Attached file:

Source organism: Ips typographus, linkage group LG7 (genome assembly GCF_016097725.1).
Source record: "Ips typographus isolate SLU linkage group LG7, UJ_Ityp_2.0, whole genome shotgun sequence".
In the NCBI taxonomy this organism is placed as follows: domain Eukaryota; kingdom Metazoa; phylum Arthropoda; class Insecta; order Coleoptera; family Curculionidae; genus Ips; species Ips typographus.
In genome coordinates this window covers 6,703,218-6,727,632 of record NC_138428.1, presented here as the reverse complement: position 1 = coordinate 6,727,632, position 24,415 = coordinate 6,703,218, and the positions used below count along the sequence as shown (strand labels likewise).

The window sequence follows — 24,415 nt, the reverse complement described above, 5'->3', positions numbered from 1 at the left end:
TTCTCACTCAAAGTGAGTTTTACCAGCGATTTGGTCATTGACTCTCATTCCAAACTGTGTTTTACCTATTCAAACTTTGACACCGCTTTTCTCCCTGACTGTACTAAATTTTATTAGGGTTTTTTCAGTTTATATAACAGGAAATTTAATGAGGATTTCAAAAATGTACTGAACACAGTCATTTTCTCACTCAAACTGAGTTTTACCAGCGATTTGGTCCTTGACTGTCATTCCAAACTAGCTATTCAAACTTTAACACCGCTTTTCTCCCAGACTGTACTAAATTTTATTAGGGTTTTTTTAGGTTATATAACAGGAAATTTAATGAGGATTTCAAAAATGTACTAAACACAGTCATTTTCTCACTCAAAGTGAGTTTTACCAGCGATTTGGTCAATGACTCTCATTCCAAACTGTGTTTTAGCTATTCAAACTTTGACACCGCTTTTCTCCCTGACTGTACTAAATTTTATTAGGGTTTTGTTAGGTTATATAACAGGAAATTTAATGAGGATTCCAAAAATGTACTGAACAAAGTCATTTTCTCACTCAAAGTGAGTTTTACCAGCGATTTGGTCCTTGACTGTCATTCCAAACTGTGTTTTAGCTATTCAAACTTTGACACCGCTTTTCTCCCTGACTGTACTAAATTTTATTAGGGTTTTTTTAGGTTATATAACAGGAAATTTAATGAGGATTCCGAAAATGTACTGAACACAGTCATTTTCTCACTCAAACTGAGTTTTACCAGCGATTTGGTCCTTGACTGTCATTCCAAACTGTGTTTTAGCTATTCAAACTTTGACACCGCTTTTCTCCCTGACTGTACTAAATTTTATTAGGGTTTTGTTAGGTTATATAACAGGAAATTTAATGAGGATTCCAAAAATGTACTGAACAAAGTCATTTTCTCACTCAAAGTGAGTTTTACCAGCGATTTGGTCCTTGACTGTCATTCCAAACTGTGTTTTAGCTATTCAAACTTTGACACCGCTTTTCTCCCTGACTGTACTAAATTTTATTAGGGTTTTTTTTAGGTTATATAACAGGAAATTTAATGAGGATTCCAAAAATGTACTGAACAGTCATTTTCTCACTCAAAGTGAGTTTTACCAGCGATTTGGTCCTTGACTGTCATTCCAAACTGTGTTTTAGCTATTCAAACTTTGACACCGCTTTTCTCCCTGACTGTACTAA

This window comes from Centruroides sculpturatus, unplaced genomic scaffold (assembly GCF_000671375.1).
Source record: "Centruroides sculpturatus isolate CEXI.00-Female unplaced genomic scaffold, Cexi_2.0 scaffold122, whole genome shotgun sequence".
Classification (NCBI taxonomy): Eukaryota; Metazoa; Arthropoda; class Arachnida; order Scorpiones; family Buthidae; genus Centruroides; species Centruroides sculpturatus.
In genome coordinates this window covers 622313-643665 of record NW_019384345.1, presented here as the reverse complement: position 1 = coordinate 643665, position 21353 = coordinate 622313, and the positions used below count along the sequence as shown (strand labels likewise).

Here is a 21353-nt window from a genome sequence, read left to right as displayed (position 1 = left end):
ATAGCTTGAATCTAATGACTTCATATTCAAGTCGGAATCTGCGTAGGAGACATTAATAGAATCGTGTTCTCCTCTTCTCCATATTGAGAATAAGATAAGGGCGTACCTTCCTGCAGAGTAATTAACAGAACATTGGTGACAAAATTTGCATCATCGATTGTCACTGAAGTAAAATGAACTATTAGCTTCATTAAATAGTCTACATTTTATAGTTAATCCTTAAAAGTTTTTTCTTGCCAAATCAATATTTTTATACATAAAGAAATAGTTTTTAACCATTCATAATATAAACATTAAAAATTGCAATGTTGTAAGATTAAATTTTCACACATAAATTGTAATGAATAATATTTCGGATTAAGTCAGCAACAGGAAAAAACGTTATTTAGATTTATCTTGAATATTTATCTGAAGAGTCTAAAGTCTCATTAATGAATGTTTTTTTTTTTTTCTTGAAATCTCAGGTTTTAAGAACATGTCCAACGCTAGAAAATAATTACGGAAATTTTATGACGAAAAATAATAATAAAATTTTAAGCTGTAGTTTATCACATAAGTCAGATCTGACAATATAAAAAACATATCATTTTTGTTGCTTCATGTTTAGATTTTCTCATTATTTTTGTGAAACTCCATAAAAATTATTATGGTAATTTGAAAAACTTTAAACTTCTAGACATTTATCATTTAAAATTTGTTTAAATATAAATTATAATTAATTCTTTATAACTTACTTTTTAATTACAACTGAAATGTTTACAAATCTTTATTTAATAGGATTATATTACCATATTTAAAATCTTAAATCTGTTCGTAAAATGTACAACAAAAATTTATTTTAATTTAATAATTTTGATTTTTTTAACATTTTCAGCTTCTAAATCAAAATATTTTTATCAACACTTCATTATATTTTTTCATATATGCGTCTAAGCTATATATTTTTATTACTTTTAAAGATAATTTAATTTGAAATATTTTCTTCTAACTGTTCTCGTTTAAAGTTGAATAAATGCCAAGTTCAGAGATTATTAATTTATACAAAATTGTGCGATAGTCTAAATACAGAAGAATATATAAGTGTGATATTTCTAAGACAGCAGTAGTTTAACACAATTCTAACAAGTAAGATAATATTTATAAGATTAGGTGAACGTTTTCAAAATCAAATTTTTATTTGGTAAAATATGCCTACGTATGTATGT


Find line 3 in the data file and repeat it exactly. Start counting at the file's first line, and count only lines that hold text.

In the NCBI taxonomy this organism is placed as follows: domain Eukaryota; kingdom Metazoa; phylum Arthropoda; class Insecta; order Coleoptera; family Curculionidae; genus Ips; species Ips typographus.